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Travel Shame

I’m going to list my own travel shames and then I’m going to cast a whole lot of shame-blame. Won’t this be fun?

Here’s me when I fly

I pick my nose. All those painful crusty boogers? They have got to go. I use a Kleenex but I gotta get them out.

If there is gas, it will be passed. Sorry. Doesn’t happen often. Helps save time in the bathroom (see below: don’t take too long in the bathroom).

I pack too much in my carry-on bag sometimes. Not every time, but often it is way too heavy. Books. I’m an author and a reader. Its all books.

I get anxious. I try not to let it show and I sincerely think it is decreasing, finally. Anxious about making my connections, or about being on time for the very first flight. This means I am an early-arriver at the airport. I hate the stress of rushing. I also get anxious about finding a space for my roller-bag. I think this is because of Kenya. Anything you check runs a high, very high risk of being stolen. I do not trust the employees to leave my stuff alone. They won’t. They don’t. Experience speaking here. I get anxious about using the bathroom so I dehydrate myself. For this, I blame small, sketchy airlines and their terrifyingly filthy bathrooms. Anxious about getting hungry (ever since cancer my hunger is always a hangry and it gets scary, fast) so I bring way too much food in my bag.

No talking. I sit down and plug in, even if there’s nothing playing in my earbuds. I know soon the plane will get really loud and it will be hard to hear, I know I’m exhausted, or will be soon, and I’ve been looking forward to this long haul flight as a chance to finish a book or two. Exception, and perhaps lesson learned, the one time I did chat with the woman next to me, we hit it off so well that we got coffee a few week later, in Minnesota, and we’re still in touch. (shout out to Cathy P!)

And here’s my tips to avoid your own travel shame. (Though part of me feels like: as long as we are civil to others, kind and externally patient, a little nose-picking and farting shame aren’t so bad. We’re traveling. We’re exhausted and stinky and can’t remember what country we’re in, we don’t need to be classy or composed. Maybe that’s just me. If you run into me on an airplane, I will not be my best self.)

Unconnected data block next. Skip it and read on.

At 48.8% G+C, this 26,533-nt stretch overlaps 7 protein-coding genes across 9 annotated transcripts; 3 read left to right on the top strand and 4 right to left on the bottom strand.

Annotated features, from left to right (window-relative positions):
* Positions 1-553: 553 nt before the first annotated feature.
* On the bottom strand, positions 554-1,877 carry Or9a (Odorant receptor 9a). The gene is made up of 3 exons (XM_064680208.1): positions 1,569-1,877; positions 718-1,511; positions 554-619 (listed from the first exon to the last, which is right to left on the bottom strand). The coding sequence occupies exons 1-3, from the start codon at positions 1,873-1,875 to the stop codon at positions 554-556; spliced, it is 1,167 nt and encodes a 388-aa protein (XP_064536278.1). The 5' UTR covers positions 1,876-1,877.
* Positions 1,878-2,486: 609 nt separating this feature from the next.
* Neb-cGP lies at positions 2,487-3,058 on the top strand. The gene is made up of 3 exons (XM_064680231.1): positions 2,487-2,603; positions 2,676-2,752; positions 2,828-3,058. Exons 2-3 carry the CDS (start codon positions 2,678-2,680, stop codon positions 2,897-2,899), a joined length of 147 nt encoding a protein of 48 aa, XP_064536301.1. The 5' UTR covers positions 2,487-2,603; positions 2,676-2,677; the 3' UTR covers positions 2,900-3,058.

Don’t

Judge parents of young children. They aren’t pinching them to make them cry. They didn’t give them speed to make them hyper. They also would like to sleep in peace and eat without spilling. They are more tired than you and carry the burden of loving the crying child while also carrying the burden of judgment and guilt. They are generally doing a really good job and getting small children across the planet is a serious accomplishment. If you have the chance, tell them they are doing a good job, even if the baby cried the whole flight and the toddlers block the aisle with a temper tantrum. They deserve medals, not rude stares.

Take too long in the bathroom. I don’t know what some people do in there. Well, okay, I can imagine what they are doing and we can all smell it when they come out. But if it is at all possible, do the big ones before or after your flight. I know it isn’t always possible. I know traveler’s diarrhea is a real thing. But if you can help it, hold it. You know its been a while when the passengers start making smirky eyes at each other. Well, you don’t know that, because you’re in there doing your thing, but rest assured, we’re out here making smirky eyes at each other.

Change into pajamas. I don’t know, I guess you can, if you want. But do you need to? Do you really need to change clothes (see: don’t take too long in the bathroom) in order to get a horrible sleep? It feels weird, like we’re strangers sharing a king-size bed in a hotel or something.

Overflow your carry-ons. Totally, totally overfill them. Fill them, fill them! But hide it, hide it. Pretend that 2-ton carry-on is lightweight. This is to spare yourself the judgment others might cast upon you, who probably have just as much in their carry-ons, they just packed it better. Don’t have three plastic bags stacked on top of your carry on, a backpack, and a pillow the size of a toddler. Okay, again to be honest, go ahead, have all that stuff. I don’t really care, but you will get some snarky looks and side comments behind your back. Who cares, we’re all strangers. You do you.